The Texas Supreme Court has declined to revisit its recent decision in Hlavinka v. HSC Pipeline Partnership, LLC (No. 20-0567). Although the Court reversed a Houston [1st] Court of Appeals decision holding that evidence of a common carrier pipeline’s contract with an unaffiliated third-party for the transportation of the third party’s product to its manufacturing facility does not as a matter of law establish public use for purposes of the pipeline’s eminent domain authority, it agreed with the court of appeals that the property owner’s testimony regarding valuation of the pipeline easement, which the trial court had excluded, is relevant to establishing market value. SCOTX remanded the case to the trial court for a new trial to determine the market value of the easement.

In an opinion by Justice Bland, the Court reasoned that “[S]ales of easements on this property to other pipeline companies, combined with the existence of pipelines running parallel and adjacent to HSC’s pipeline, provide some evidence from which a factfinder reasonably could conclude that the Hlavinkas could have sold to another the easement that they instead were compelled to sell to HSC.” Justice Bland distinguished this case from both Exxon Pipeline Co. v. Zwahr and Enbridge G&P v. Samford, in which similar landowner testimony was excluded. In Exxon, the landowner argued that the pipeline itself enhanced the value of the land, which the Court held violated the project enhancement rule. Here SCOTX ruled that Hlavinka’s testimony was based on the value of the easement to HSC’s competitors due to its “intrinsic qualities,” i.e. suitability as a pipeline corridor. In Enbridge, there was no evidence that the landowner could have sold the easement to another pipeline company, as there was here. (Note: TCJL filed an amicus brief in the court of appeals, as did Texas Farm Bureau and other landowner groups.)

HSC filed a motion for rehearing on the valuation issue. In its amicus brief, the Texas Pipeline Association takes issue with the Court’s distinction between Exxon Pipeline and this case. According to TPA, the Court’s opinion “is flatly inconsistent with Zwahr, which, again, confirms that a partial taking must be valued with reference to the value and use of the whole, unless the part is proven to be a separate economic unit. . . . The Court’s complete silence on this issue may be construed as a fundamental change to the long-standing before-and-after method this Court affirmed in Zwahr. There is no rationale for changing the method at all, much less without any explanation.”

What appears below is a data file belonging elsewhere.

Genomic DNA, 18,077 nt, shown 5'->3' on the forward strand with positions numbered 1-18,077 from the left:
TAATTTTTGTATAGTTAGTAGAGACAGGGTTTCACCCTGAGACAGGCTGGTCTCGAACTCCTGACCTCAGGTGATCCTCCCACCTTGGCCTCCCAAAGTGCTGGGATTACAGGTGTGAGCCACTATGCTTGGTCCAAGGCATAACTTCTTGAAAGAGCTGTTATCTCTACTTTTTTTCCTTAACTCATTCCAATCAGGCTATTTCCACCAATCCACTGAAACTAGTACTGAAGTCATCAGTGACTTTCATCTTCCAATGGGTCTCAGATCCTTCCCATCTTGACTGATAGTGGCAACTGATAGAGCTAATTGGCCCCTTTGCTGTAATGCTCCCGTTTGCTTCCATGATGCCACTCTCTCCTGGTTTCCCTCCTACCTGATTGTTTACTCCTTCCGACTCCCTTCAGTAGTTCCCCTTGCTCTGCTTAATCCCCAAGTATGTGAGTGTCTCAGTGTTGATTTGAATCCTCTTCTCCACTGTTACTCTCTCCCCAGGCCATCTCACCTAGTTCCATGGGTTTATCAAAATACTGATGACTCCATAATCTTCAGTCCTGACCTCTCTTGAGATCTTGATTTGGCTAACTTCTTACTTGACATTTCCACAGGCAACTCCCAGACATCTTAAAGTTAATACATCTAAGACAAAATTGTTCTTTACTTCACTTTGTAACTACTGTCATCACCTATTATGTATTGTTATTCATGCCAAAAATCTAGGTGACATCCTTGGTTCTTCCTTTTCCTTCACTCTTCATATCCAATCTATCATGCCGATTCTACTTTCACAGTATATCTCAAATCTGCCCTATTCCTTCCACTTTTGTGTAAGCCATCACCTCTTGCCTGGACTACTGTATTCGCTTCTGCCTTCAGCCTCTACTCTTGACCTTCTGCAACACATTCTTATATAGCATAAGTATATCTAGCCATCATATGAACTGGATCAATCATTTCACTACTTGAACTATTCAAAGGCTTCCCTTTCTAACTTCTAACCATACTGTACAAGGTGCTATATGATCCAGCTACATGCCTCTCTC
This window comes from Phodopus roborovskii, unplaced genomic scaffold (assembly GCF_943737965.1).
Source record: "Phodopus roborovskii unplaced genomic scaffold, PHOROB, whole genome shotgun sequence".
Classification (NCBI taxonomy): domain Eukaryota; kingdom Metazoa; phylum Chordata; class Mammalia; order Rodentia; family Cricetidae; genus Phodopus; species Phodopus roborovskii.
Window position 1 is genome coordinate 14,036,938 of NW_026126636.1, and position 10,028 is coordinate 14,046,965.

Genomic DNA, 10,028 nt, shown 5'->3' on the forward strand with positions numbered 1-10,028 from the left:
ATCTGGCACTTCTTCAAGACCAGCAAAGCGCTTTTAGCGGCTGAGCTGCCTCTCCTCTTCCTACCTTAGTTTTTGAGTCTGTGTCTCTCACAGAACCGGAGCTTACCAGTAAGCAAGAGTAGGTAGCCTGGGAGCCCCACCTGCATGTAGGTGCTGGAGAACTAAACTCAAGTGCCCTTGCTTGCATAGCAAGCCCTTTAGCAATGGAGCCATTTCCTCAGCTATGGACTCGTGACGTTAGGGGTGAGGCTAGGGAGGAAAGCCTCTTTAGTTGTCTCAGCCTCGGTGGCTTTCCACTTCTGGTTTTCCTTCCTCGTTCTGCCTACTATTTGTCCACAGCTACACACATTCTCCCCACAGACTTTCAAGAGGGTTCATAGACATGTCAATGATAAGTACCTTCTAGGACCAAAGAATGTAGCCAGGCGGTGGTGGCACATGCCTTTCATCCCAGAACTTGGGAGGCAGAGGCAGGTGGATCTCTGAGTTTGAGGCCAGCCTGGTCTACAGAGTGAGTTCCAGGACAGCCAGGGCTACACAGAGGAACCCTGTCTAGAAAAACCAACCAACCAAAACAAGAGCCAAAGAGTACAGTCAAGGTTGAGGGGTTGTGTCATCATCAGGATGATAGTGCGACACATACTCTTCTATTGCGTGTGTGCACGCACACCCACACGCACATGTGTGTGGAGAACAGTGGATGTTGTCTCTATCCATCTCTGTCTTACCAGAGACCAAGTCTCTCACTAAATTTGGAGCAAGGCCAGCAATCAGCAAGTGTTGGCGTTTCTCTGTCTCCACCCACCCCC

TCJL’s brief pointed out that the 2017 Legislature explicitly rejected a proposal to allow special commissioners to admit evidence of privately negotiated pipeline easements and that the negotiations conducted by CCI, landowner groups, and legislators, which ultimately produced HB 2730, preserved pre-HSC law. We also asked the Court to consider the anomalous situation created by the opinion in which property appraised at productivity value for ad valorem tax purposes is valued at a vastly inflated “market” value for a partial easement. As we say in our brief, this results “in a tax-free windfall for landowners fortunate enough to have multiple pipeline easements on some part of the property they represent to local taxing units as devoted to ‘agricultural use.’” One simply cannot have it both ways. Finally, our brief urged the Court to defer to the Legislature for such a significant policy change. Chapter 21, Property Code, is a delicately balanced compromise. Any changes to it should be thoroughly vetted through the legislative process, not the courts.

We will now see whether the decision has broader application beyond the facts of this case. Our fear is that it will and that, at least in some cases, ROW acquisition for common carrier pipelines just got a lot more expensive.

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